1. The key conditions (A1) and (A2) need more interpretation. How critical are these assumptions? Are they coming from computational considerations or statistical considerations? Will the fundamental information limits change without these two assumptions? 2. The authors start by introducing "labels" in the SBMs but defer all motivations / applications to much later. I think the paper would read better if the authors at least describe some concrete applications right after (or before) describing the mathematical setup. This would be particularly beneficial for those who are non-experts in this field. 3. Some interpretation of the divergence metric D_{L+} is missing, as this is the most important metric that dictates the recovery limits. This metric is not easy to parse especially for those who have not read [2,3]. It might be nice to give some simple examples to interpret it. 4. The achievability part (i.e. Theorem 2) operates upon another assumption (A3), but I do think this additional assumption needs further interpretation as well. 5. I understand that Algorithms 1 and 2 are deferred to the supplemental materials due to space limitation, but I think these are very crucial for the paper and deserve a place in the main text (at least I think presenting the procedures is more helpful than elaborating the proof techniques in such a short conference paper). 6. There is no simulation carried out in this paper, so it is hard to see how well the derived information limits match practice (e.g. how large does n need to be in order for the practical phase transition to match the theoretical prediction).

2-Confident (read it all; understood it all reasonably well)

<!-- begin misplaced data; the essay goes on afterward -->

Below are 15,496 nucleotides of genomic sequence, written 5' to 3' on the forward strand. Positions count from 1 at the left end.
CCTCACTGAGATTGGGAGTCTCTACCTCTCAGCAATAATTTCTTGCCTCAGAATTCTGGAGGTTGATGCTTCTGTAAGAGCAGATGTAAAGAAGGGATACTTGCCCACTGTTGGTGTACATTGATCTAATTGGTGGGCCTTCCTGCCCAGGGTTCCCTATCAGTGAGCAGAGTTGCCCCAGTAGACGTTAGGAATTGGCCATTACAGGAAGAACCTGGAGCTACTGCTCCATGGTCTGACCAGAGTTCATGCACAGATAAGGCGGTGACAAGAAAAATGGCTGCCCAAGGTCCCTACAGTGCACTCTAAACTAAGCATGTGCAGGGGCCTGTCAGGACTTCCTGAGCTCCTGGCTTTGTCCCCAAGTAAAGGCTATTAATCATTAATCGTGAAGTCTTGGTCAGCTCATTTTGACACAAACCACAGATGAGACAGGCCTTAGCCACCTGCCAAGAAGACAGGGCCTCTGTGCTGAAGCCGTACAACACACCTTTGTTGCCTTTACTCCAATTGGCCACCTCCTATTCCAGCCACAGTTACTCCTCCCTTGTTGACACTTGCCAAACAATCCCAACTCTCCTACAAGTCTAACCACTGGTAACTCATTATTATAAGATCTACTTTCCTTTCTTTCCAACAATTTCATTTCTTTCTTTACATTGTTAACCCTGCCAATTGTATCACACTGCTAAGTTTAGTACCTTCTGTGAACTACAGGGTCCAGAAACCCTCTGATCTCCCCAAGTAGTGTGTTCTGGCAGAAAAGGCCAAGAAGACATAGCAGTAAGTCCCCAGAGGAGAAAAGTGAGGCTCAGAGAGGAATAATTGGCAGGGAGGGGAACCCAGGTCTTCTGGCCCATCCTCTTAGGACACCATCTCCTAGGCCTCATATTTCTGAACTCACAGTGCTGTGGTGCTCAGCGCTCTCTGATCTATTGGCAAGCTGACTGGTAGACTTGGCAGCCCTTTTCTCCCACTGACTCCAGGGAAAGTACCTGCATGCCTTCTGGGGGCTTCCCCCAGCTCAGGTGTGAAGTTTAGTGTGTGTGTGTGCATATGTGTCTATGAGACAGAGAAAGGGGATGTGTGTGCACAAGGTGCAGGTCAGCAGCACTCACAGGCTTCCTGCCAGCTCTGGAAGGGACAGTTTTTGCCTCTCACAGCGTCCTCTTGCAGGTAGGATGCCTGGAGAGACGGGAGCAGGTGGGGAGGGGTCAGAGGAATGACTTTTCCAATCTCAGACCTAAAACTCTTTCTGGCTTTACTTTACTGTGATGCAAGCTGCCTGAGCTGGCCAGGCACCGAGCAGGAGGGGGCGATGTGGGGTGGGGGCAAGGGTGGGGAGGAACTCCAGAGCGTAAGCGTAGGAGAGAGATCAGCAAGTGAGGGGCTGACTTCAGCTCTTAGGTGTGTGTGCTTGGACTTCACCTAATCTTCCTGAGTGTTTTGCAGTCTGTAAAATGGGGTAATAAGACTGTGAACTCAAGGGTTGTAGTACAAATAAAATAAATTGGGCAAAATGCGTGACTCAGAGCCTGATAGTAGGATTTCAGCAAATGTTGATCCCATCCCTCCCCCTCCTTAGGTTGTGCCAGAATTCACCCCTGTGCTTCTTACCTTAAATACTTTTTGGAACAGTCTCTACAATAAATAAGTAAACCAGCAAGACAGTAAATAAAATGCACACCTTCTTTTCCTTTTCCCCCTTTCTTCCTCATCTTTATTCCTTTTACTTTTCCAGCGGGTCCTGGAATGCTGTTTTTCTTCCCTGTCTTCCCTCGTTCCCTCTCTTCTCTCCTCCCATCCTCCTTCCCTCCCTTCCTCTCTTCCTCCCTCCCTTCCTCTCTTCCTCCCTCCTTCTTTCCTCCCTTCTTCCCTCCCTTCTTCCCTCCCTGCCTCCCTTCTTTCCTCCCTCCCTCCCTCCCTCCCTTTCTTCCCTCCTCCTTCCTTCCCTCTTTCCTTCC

The paper considers the problem of clustering in Labeled SBM for a finite number of clusters, all of size linear in n and provides several interesting results. For the case considered, for any given s = o(n), the paper provides both necessary and sufficient conditions for guaranteed clustering with at most s items that are in error. As a consequence, the paper also gives a necessary and sufficient conditions on the parameters of the model required for any algorithm to guarantee exact clustering under the regime of linearly growing clusters. With further assumptions it also shows that a certain spectral algorithm can with high probability recover the clusters exactly.

1) The paper considers the case when all the clusters are growing linearly in n (and hence K is finite). Is this a fundamental bottleneck or an artifact the proof technique? 2) Theorem 2 apart from (A3) also assumes p = o(1) (compared to Theorem 1). What happens if we tolerate p(i, j, l) that do not depend on n? 3) As a result of the assumption that all clusters are growing linearly in n, Theorem 3 for L = 2 gives suboptimal result for minimum cluster size (which is a bottleneck for clustering algorithms). In particular, the minimum cluster size has to be \Omega(n). The analysis of convex algorithms for graph clustering (Ames et. al 2010, Jalali et. al 2011, Vinayak et. al 2014,...) provides exact recovery guarantees for K = O(\sqrt{n}) while allowing heterogeneous cluster sizes i.e., there can be some clusters that grow linearly and others grow sublinearly (upto \Omega(\sqrt{n})) in n. Guarantees for Spectral clustering (Mc Sherry 2001, Rohe et. al 2011, Balakrishnan et al. 2011,...) allow K = O(\sqrt{n}) as long as the clusters are all within constant size of each other. In both the cases (convex algorithms and spectral clustering), p and q in SBM can be as small as Omega(polylog(n) / n). Minor point: It would be better to have the algorithm in the paper since a part of the paper is about guarantees for it. There is enough white space in the paper to be able to fit it in. In summary, the paper considers clustering with Labeled SBM in the regime of finite number of clusters, all of which grow linearly in n and provide necessary and sufficient conditions that guarantee clustering upto at most s = o(n) errors. The paper also relate the divergence defined for their results to other results in this regime. The paper is very well written.